Q I’ve run a couple of marathons and read plenty of advice about what you should eat beforehand. Why should it matter what I eat on race day since it won’t have time to reach my muscles?
A It definitely does matter what you eat before a race. Assuming you’ve done a proper training taper and upped your carb intake during the week preceding the race, your muscle glycogen stores should be full. However, after a night’s sleep, the store of glycogen in your liver is depleted and your blood sugar level low. If you were to start a race like this you would have no reserves to draw on in the final stages, when muscle glycogen stores have run down. So, on race day your objectives are to top-up liver glycogen stores (this will come in handy during the latter stages of a long race), maintain your blood sugar levels before and during the race and to keep properly hydrated.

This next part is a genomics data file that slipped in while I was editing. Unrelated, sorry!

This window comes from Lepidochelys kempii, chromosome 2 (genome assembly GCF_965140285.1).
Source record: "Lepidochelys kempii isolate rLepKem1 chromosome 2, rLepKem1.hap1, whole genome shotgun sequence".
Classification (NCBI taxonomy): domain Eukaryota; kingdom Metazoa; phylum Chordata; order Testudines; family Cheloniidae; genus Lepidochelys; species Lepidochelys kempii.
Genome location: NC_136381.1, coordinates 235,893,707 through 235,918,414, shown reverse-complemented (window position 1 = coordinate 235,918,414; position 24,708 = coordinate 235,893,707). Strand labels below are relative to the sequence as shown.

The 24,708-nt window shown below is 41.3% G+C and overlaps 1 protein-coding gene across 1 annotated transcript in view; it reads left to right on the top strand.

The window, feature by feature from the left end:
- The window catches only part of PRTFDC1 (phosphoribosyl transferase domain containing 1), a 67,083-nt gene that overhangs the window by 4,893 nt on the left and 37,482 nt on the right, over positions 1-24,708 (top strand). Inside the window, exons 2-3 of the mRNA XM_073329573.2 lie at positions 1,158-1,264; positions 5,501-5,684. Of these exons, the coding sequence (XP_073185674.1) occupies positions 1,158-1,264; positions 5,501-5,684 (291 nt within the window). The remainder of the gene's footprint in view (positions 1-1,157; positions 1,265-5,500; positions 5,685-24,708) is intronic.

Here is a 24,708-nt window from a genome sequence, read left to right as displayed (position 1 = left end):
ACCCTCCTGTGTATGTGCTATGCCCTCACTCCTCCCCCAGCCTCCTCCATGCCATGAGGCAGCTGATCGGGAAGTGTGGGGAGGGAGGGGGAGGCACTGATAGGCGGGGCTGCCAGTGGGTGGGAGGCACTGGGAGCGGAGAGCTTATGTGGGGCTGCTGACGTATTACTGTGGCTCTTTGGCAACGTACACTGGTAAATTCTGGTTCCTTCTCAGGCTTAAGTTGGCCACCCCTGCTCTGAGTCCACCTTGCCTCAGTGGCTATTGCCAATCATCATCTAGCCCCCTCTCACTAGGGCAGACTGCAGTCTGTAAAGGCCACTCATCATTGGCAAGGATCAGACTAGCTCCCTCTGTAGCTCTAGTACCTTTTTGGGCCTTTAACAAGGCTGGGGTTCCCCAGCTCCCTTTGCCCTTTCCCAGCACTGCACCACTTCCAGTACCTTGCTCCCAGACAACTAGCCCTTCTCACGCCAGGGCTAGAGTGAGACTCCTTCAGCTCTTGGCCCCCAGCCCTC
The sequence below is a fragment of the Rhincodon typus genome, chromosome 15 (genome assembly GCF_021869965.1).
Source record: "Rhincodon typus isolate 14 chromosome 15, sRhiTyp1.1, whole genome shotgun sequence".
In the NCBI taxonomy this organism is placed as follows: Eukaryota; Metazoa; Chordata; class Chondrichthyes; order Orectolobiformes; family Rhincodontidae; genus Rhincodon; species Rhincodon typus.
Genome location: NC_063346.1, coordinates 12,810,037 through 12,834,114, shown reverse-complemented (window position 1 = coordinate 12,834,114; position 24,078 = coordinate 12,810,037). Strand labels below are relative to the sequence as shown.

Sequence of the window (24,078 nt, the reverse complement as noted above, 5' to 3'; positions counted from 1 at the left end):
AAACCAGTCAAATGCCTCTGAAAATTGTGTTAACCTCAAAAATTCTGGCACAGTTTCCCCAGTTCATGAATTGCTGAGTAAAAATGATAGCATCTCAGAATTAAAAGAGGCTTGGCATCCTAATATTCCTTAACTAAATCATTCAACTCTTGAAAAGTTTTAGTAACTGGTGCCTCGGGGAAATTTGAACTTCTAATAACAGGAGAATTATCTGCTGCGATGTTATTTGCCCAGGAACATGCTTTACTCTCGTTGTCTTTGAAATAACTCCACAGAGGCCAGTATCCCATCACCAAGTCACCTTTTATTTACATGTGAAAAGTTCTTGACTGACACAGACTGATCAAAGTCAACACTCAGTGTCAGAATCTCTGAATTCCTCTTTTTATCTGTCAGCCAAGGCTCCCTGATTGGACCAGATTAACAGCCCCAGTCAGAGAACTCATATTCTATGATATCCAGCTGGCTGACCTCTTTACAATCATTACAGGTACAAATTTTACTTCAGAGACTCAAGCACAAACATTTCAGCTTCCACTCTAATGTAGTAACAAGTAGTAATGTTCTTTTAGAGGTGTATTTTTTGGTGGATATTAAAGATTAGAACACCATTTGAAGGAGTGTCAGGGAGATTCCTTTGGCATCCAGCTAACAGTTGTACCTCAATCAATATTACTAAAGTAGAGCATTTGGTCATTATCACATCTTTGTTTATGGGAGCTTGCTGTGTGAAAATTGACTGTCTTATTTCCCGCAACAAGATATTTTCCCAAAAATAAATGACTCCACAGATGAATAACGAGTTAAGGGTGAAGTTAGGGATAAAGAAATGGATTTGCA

Eat breakfast two to three hours before you race. Go for slow-release foods (low GI) – ideally carbohydrates with a little protein, such as porridge with raisins and honey, or cereal with banana and low-fat milk, or toast and yoghurt – for sustained energy. Importantly, stick with familiar foods that you find easy to digest.
If pre-race nerves turn you off food altogether, try liquid carbs – a sports drink or sports meal-replacement shake (for carbs and protein). If you’re running longer than 60-90 minutes, keep your blood sugar level up by swigging an isotonic sports drink (roughly 500ml per hour) or taking an energy gel (half a sachet, or 13g carbs, every 15 to 30 minutes with a cupful of water), or tried and tested favourites such as jelly beans, bananas or dried fruit.
If you’re racing for less than 60 minutes, water is all you need to counteract dehydration. Aim to drink 125–250ml per 10–20 minutes. Remember one thing, though: don’t try anything new, even if it’s freely offered by the race organisers. It may not agree with you. What you eat and drink on race day really can make a difference to your result.
—Anita Bean, RW Nutrition Editor